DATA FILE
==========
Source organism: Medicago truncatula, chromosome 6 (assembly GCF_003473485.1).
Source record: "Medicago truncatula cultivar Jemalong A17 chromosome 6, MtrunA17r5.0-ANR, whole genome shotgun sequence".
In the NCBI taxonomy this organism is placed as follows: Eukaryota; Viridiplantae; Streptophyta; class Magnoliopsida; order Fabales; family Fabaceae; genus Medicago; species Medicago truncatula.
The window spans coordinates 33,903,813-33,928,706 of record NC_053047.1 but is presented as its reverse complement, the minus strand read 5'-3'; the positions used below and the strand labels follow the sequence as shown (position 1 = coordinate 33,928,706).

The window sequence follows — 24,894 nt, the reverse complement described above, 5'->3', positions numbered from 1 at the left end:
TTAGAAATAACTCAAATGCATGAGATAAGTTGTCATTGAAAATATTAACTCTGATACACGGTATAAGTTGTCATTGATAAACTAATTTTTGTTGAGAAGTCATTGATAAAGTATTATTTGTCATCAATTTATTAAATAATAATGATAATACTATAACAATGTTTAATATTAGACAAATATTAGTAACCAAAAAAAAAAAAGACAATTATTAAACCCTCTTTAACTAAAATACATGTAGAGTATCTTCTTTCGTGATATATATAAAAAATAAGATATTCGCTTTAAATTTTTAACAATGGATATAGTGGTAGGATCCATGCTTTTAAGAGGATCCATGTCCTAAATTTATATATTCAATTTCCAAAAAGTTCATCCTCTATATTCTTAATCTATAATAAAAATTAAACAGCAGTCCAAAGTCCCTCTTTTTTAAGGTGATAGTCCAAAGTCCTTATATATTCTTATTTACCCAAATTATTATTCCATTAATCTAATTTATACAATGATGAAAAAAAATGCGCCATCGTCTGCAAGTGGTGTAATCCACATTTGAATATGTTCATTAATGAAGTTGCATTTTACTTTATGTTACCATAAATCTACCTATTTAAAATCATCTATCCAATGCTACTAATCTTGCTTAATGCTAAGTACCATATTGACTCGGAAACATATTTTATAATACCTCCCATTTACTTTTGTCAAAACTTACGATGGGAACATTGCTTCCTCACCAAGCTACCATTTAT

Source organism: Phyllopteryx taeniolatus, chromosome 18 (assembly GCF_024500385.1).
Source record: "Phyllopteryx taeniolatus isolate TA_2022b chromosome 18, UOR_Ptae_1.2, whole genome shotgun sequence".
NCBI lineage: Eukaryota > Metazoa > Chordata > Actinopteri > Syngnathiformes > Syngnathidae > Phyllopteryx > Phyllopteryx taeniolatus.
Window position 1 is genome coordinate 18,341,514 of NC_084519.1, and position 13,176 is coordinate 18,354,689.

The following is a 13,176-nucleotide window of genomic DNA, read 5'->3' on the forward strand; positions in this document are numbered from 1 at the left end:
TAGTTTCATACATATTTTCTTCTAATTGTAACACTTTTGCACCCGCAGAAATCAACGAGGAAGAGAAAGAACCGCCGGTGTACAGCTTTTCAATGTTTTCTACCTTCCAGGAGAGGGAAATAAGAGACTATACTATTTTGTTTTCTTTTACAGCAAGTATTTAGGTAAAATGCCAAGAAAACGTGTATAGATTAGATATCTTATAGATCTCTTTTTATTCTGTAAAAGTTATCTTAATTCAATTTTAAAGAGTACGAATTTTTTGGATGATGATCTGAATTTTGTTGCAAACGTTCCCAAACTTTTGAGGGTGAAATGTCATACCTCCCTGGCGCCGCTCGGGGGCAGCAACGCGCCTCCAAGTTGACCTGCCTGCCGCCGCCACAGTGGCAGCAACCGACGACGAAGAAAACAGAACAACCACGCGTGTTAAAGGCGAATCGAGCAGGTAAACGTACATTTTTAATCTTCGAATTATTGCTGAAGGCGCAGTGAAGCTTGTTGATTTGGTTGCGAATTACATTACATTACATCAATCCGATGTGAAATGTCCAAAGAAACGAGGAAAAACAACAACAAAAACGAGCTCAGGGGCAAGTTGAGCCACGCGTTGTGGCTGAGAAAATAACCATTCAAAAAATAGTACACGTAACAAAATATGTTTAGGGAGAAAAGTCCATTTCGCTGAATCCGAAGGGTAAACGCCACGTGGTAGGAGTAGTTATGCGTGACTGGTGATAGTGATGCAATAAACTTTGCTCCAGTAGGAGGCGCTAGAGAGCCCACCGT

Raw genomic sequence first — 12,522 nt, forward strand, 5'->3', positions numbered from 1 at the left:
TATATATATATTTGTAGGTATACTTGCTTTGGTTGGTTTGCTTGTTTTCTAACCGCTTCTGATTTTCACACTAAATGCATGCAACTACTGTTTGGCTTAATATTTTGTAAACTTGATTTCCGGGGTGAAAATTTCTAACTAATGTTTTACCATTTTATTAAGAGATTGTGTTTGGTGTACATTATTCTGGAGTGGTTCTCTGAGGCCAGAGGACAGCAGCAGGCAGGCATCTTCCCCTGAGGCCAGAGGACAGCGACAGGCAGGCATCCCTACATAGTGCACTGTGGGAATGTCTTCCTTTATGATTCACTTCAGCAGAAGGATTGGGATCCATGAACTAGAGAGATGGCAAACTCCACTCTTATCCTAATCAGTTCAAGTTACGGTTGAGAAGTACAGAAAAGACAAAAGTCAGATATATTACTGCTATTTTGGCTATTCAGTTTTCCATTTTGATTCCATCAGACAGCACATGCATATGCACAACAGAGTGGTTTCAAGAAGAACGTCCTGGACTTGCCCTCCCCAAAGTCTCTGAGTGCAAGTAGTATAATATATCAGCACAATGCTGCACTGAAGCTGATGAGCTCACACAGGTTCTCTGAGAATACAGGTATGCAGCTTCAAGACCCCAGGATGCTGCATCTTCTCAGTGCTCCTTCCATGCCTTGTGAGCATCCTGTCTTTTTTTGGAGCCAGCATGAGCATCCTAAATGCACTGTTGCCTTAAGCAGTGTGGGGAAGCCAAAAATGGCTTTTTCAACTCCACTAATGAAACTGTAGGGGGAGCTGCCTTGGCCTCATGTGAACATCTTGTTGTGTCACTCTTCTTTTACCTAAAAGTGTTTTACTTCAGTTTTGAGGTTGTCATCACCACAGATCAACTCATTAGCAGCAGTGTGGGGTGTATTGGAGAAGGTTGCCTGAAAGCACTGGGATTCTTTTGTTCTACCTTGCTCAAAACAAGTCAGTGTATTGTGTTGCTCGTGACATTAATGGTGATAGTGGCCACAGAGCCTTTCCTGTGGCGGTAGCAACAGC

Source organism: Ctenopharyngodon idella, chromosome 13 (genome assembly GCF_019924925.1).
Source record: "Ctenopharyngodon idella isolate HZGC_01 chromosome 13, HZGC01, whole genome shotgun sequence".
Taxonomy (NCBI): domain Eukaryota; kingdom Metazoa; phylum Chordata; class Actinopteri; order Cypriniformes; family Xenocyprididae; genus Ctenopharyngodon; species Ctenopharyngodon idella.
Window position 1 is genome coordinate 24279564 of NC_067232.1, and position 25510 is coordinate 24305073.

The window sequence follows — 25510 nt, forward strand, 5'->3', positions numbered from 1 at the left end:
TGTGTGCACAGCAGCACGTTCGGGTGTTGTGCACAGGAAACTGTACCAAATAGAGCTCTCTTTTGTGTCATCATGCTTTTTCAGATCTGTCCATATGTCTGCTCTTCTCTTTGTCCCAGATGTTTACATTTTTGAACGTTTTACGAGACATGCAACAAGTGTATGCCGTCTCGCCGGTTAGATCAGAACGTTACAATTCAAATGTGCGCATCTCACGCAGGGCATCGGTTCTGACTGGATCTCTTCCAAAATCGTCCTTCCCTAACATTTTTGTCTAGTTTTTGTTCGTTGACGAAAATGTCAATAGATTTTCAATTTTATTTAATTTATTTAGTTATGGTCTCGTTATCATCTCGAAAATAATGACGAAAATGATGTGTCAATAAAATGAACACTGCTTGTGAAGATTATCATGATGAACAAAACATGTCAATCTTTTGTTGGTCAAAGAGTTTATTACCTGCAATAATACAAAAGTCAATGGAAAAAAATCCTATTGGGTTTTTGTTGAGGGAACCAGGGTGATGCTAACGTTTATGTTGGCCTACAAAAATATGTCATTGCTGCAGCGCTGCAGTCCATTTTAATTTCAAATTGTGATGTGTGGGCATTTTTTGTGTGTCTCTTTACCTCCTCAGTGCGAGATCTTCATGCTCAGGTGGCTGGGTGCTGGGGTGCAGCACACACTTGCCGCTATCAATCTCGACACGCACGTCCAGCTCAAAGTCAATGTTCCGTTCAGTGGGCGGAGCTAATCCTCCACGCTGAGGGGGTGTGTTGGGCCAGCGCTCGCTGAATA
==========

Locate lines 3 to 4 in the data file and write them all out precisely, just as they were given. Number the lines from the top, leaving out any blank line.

In the NCBI taxonomy this organism is placed as follows: Eukaryota; Viridiplantae; Streptophyta; class Magnoliopsida; order Fabales; family Fabaceae; genus Medicago; species Medicago truncatula.
The window spans coordinates 33,903,813-33,928,706 of record NC_053047.1 but is presented as its reverse complement, the minus strand read 5'-3'; the positions used below and the strand labels follow the sequence as shown (position 1 = coordinate 33,928,706).